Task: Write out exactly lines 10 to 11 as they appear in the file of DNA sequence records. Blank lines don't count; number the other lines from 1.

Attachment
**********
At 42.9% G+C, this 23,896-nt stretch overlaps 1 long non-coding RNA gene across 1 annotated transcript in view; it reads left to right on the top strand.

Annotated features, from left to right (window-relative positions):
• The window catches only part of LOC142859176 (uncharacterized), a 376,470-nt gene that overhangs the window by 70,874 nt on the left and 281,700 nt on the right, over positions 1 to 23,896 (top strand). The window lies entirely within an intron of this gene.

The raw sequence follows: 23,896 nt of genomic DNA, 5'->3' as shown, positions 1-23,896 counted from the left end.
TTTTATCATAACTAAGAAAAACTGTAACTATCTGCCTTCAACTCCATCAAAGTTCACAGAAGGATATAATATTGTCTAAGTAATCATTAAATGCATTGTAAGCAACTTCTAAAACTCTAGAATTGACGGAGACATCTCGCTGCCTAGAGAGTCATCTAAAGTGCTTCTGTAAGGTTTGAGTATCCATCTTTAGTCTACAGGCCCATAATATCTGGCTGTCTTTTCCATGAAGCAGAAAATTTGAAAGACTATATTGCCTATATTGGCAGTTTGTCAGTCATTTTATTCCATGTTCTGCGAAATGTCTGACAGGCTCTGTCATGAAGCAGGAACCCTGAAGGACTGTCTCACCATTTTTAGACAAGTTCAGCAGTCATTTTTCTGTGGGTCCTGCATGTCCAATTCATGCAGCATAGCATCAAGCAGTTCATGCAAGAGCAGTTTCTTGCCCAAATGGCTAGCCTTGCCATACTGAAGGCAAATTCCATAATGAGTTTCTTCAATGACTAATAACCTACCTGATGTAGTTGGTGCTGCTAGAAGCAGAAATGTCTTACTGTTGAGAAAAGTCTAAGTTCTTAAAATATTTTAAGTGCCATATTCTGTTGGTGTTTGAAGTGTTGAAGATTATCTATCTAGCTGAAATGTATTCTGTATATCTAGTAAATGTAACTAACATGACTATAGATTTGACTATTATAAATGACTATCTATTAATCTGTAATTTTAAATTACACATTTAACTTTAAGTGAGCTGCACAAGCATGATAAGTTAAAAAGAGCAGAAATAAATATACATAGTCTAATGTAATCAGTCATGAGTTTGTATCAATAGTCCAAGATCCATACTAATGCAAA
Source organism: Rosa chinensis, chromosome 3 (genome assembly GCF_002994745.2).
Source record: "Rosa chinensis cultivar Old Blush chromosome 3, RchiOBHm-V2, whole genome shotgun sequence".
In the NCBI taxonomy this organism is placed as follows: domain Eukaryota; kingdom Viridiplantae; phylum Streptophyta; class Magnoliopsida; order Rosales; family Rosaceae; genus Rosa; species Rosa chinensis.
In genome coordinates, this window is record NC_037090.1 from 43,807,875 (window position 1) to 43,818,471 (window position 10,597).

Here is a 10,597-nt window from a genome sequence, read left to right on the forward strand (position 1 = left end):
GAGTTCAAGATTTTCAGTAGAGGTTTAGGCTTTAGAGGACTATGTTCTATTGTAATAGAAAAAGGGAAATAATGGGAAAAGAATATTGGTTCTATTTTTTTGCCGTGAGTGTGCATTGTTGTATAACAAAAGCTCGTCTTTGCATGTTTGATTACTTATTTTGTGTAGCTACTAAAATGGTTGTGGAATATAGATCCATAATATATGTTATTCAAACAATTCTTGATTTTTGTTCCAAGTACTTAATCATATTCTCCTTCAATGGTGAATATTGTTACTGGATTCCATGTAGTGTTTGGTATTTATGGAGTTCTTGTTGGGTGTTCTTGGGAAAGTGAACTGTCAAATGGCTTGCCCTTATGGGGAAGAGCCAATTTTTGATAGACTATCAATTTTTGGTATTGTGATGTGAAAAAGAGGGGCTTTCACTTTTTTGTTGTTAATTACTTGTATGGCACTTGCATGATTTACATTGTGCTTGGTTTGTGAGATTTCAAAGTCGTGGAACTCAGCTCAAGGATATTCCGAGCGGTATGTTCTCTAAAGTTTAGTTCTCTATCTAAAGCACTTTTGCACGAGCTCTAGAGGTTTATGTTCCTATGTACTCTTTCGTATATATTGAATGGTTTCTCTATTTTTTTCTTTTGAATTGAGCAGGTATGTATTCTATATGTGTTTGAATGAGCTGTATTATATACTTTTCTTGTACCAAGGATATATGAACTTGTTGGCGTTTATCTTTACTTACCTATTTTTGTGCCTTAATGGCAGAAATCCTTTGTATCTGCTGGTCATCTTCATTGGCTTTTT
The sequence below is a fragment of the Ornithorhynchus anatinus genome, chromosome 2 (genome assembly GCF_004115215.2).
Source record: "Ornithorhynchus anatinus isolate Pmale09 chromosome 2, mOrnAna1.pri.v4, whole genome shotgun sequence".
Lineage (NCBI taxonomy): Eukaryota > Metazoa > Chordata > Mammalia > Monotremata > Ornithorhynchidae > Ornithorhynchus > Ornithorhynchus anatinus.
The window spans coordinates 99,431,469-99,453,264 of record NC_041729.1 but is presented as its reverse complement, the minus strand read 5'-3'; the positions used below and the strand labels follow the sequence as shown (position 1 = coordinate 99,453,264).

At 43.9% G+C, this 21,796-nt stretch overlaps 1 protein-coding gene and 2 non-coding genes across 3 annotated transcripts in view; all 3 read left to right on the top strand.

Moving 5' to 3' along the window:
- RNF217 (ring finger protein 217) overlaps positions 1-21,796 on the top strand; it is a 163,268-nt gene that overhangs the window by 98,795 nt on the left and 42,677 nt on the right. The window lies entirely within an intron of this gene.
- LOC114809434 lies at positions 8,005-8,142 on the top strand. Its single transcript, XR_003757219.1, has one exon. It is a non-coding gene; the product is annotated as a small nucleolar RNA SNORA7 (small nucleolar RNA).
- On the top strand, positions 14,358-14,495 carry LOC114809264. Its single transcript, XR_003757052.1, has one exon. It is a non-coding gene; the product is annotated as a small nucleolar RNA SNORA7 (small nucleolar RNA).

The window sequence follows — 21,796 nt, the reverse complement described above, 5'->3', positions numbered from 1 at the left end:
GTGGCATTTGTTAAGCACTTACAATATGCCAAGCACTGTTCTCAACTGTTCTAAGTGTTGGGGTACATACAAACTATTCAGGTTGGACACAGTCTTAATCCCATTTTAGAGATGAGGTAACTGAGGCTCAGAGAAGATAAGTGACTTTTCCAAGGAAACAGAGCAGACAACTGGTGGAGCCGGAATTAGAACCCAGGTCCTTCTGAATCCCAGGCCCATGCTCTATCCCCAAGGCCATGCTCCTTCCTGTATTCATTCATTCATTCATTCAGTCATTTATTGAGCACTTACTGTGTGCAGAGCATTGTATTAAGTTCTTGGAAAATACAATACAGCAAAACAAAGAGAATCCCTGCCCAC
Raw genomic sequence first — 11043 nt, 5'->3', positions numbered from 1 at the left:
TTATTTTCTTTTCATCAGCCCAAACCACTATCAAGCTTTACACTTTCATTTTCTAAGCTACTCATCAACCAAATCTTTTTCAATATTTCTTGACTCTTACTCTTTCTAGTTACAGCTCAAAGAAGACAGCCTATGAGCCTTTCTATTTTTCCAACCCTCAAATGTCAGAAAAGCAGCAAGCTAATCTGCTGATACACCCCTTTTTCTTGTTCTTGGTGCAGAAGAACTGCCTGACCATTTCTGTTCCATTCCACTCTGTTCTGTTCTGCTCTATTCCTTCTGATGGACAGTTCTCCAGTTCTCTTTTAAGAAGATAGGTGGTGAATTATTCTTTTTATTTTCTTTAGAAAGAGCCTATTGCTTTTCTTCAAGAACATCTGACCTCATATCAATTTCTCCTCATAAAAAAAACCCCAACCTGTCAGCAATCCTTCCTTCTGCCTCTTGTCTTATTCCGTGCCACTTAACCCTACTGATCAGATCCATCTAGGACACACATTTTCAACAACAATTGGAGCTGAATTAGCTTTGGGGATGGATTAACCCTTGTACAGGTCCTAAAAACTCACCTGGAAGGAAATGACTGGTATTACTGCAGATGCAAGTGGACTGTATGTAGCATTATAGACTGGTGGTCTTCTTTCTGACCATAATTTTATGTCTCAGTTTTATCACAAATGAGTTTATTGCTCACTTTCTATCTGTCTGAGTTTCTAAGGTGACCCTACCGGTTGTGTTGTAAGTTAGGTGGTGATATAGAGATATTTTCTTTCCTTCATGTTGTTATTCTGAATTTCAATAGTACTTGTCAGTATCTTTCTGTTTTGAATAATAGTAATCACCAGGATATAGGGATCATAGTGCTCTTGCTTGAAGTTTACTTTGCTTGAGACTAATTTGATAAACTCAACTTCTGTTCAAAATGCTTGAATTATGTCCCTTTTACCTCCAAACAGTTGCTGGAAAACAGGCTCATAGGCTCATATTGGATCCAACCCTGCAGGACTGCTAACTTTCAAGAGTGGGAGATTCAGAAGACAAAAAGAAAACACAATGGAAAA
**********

Here is a 10,597-nt window from a genome sequence, read left to right on the forward strand (position 1 = left end):
GAGTTCAAGATTTTCAGTAGAGGTTTAGGCTTTAGAGGACTATGTTCTATTGTAATAGAAAAAGGGAAATAATGGGAAAAGAATATTGGTTCTATTTTTTTGCCGTGAGTGTGCATTGTTGTATAACAAAAGCTCGTCTTTGCATGTTTGATTACTTATTTTGTGTAGCTACTAAAATGGTTGTGGAATATAGATCCATAATATATGTTATTCAAACAATTCTTGATTTTTGTTCCAAGTACTTAATCATATTCTCCTTCAATGGTGAATATTGTTACTGGATTCCATGTAGTGTTTGGTATTTATGGAGTTCTTGTTGGGTGTTCTTGGGAAAGTGAACTGTCAAATGGCTTGCCCTTATGGGGAAGAGCCAATTTTTGATAGACTATCAATTTTTGGTATTGTGATGTGAAAAAGAGGGGCTTTCACTTTTTTGTTGTTAATTACTTGTATGGCACTTGCATGATTTACATTGTGCTTGGTTTGTGAGATTTCAAAGTCGTGGAACTCAGCTCAAGGATATTCCGAGCGGTATGTTCTCTAAAGTTTAGTTCTCTATCTAAAGCACTTTTGCACGAGCTCTAGAGGTTTATGTTCCTATGTACTCTTTCGTATATATTGAATGGTTTCTCTATTTTTTTCTTTTGAATTGAGCAGGTATGTATTCTATATGTGTTTGAATGAGCTGTATTATATACTTTTCTTGTACCAAGGATATATGAACTTGTTGGCGTTTATCTTTACTTACCTATTTTTGTGCCTTAATGGCAGAAATCCTTTGTATCTGCTGGTCATCTTCATTGGCTTTTT